I wrestle with this question everyday, if not several times a day. Most of the things pinging our brain for attention our merely urgent but often trivial.
In this brief, two-minute video clip, Behance founder and CEO Scott Belsky discusses how today often trumps tomorrow and what happens when it does. He then discusses how to distinguish between the urgent and the important.
Another great resource is Stephen Covey’s book, First Things First. In Chapter 3, “The Urgency Addiction,” he provides a framework for deciding whether or not a task is urgent, important or some combination thereof. Think of it as a 2 x 2 matrix:
We should prioritize our daily task list by determining which quadrant it is in. For example,
- Quadrant 1: Important and Urgent. These tasks should be our first priority. They go at the top of your to-do list. They are important, and they must be done today.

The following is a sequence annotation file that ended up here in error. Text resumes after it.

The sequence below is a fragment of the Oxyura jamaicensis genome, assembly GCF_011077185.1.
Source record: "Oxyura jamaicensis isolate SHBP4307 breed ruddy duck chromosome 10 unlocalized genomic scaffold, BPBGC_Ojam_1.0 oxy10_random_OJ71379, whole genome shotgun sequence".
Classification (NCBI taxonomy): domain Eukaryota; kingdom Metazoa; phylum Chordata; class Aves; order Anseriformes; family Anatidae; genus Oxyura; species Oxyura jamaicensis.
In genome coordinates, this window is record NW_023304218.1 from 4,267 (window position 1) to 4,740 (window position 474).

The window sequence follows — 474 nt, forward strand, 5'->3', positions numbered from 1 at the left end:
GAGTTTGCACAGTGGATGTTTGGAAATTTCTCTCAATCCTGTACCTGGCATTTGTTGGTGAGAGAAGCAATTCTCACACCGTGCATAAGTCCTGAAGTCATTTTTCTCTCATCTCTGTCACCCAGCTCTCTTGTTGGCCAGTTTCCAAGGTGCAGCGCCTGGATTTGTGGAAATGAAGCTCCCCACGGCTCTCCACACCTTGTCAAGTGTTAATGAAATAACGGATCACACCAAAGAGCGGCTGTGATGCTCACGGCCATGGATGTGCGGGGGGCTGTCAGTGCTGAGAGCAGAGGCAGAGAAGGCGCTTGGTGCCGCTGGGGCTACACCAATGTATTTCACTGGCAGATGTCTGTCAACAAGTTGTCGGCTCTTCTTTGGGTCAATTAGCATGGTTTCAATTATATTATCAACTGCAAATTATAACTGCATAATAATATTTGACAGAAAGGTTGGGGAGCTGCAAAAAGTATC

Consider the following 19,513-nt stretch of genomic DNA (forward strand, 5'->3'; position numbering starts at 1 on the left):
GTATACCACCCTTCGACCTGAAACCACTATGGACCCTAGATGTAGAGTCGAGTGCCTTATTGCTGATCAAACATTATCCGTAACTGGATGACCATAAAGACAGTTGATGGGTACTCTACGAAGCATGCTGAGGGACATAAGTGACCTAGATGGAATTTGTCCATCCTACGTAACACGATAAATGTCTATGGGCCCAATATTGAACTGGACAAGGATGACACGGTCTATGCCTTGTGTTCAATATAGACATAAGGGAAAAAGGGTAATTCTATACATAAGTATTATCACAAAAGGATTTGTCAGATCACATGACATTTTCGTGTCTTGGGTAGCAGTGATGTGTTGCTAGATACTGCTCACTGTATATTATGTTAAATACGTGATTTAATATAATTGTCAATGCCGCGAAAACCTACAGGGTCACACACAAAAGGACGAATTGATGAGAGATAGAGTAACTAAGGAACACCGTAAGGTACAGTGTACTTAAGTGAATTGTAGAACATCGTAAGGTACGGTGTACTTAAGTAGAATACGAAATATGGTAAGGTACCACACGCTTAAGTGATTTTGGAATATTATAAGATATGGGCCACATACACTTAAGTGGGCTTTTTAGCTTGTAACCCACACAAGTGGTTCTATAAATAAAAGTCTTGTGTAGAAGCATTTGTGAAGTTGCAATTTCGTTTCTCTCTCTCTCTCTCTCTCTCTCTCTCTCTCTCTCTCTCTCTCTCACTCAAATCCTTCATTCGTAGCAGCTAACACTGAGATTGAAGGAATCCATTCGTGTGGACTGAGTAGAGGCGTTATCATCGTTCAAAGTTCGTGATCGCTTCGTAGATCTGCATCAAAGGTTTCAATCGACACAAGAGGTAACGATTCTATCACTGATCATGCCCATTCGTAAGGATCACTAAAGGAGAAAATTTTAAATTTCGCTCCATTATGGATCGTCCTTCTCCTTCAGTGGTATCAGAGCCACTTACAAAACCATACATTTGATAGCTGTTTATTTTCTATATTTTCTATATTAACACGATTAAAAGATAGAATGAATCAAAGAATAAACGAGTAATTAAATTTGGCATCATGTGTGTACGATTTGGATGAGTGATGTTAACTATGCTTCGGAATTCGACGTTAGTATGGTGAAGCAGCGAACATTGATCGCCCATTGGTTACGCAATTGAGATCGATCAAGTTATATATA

- Quadrant 2: Important But Not Urgent. These are the “tomorrow” tasks that Scott speaks about. They should be our second priority, because if we don’t do them, we will face the consequences in the future.
- Quadrant 3: Urgent But Not Important. These are those tasks that are urgent to someone else, but they are not important to us. They should be our third priority. Frankly, much of the email we receive and social media falls into this quadrant.
- Quadrant 4: Not Urgent and Not Important. These should simply be deleted from our daily task list. They are simply a distraction that keeps us from accomplishing those items in the first two quadrants.
Years ago, I used to actually plan my day using Covey’s matrix. I no longer do that, but it has become second nature to me.
Update: One of my readers pointed me to the Priority Matrix for iPhone. It is a 99¢ app, which replicates Covey’s model. I’d love to see something like this as a web app or software app.